Children’s Contact Services aim to provide a safe and neutral environment for children to spend time with their parents or for a changeover to occur. There are three kinds of Children’s Contact Services:
These are independent centres funded by the government which will supervise a child’s time with a parent or facilitate changeover between parents. They are required to operate according to the Children’s Contact Services Guiding Principles Framework for Good Practice (2014).
Government contact centres have strict rules about how parents must act when using their service and can have long waiting lists, often two to three months, due to limited numbers of appropriate supervisors and the large areas they service.
These are independent centres that are not funded by the government. They will provide the same services as government-funded centres.
While private centres have shorter waiting lists, or sometimes no waiting lists, they are not regulated and are not required to operate according to the Children’s Contact Services Guiding Principles Framework for Good Practice (2014).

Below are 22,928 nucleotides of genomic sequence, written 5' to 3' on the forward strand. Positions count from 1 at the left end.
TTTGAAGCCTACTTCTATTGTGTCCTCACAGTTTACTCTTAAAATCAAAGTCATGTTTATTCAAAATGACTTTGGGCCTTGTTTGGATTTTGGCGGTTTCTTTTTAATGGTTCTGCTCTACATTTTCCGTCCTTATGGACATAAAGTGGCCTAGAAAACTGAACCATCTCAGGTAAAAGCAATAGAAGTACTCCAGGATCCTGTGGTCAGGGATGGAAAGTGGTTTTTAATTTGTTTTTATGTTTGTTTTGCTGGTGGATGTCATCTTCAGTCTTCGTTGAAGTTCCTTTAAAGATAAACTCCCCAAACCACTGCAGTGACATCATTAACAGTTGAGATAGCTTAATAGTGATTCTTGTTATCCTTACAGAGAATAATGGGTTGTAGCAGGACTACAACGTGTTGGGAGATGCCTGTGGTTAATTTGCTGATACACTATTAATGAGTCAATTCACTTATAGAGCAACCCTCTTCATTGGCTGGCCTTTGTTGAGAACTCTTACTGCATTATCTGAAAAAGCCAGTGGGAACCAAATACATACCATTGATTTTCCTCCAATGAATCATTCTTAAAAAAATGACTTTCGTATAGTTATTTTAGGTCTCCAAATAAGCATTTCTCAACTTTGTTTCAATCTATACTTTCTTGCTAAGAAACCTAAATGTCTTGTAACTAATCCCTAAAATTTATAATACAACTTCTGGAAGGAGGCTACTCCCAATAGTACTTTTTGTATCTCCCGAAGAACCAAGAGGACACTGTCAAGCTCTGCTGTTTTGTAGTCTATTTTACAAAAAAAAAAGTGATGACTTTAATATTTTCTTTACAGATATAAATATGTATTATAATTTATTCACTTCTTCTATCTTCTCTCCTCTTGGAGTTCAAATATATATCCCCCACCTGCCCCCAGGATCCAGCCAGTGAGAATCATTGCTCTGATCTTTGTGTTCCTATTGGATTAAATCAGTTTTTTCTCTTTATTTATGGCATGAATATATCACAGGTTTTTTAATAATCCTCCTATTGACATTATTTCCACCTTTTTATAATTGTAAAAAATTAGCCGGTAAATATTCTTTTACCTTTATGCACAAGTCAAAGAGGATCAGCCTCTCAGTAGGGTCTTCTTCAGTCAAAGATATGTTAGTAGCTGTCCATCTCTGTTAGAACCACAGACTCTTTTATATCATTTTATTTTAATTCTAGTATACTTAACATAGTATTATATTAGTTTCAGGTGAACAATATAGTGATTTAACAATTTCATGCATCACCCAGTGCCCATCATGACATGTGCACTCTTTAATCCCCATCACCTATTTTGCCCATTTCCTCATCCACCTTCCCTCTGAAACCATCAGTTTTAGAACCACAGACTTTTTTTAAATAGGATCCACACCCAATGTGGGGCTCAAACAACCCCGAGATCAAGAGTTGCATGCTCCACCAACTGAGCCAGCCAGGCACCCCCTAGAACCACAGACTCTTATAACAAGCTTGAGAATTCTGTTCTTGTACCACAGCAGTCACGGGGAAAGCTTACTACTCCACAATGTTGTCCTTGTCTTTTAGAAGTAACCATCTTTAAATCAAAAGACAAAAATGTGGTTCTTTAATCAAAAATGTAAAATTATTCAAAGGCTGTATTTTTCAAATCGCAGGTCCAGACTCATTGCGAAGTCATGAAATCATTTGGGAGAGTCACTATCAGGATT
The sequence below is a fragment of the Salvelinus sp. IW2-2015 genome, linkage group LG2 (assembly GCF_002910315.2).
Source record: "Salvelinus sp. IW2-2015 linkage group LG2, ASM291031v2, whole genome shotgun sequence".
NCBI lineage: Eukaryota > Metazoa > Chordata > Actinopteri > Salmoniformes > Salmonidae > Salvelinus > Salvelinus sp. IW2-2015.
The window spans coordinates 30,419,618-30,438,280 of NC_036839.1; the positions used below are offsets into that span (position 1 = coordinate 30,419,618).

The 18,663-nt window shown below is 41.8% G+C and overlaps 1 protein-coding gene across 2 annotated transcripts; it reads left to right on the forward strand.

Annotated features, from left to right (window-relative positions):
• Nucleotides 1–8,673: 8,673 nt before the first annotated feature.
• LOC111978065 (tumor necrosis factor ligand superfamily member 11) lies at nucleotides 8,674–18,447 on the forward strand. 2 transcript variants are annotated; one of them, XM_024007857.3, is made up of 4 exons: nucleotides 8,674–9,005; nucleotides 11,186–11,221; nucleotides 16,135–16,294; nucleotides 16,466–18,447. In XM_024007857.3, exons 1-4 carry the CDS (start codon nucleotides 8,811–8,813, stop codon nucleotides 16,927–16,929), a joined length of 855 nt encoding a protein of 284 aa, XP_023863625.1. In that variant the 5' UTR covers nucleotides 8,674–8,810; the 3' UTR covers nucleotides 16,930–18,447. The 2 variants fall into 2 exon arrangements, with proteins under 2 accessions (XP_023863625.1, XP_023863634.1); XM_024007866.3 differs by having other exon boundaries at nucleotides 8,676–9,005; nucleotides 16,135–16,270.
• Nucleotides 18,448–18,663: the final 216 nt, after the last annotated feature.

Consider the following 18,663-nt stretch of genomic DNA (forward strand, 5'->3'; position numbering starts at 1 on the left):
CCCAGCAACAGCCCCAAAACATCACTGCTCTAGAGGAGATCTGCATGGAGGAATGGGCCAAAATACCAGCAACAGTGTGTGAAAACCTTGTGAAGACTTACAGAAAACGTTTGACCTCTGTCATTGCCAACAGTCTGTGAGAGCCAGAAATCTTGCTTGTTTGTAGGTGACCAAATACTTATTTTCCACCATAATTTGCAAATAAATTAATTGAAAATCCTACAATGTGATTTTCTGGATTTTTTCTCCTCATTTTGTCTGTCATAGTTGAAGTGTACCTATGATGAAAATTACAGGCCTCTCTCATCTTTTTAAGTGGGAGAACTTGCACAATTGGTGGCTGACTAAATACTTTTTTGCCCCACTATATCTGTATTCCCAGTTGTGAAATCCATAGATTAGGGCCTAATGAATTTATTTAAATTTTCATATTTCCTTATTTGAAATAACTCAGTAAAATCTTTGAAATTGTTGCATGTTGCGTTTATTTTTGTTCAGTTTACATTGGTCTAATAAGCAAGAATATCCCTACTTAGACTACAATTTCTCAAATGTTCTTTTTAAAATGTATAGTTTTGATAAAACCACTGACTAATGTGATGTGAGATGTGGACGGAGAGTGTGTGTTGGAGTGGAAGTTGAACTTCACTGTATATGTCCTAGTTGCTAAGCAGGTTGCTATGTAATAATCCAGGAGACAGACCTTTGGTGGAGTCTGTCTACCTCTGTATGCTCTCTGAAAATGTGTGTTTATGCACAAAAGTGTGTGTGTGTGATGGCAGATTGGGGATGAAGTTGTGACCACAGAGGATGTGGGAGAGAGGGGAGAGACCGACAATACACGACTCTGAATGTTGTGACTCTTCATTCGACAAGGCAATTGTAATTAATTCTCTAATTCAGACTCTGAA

These are organisations which will provide a qualified individual to supervise time between a parent and child outside of a contact centre. For example, a supervisor may accompany a parent and child to a park or supervise time in someone’s home.
They are more expensive than contact centre supervision and only specific agencies, such as Phoenix Rising, are government accredited and operate according to supervision guidelines.
This weeks, Ask A Family Lawyer, was delivered by one of our Family Lawyers based in our Parramatta, Sydney office.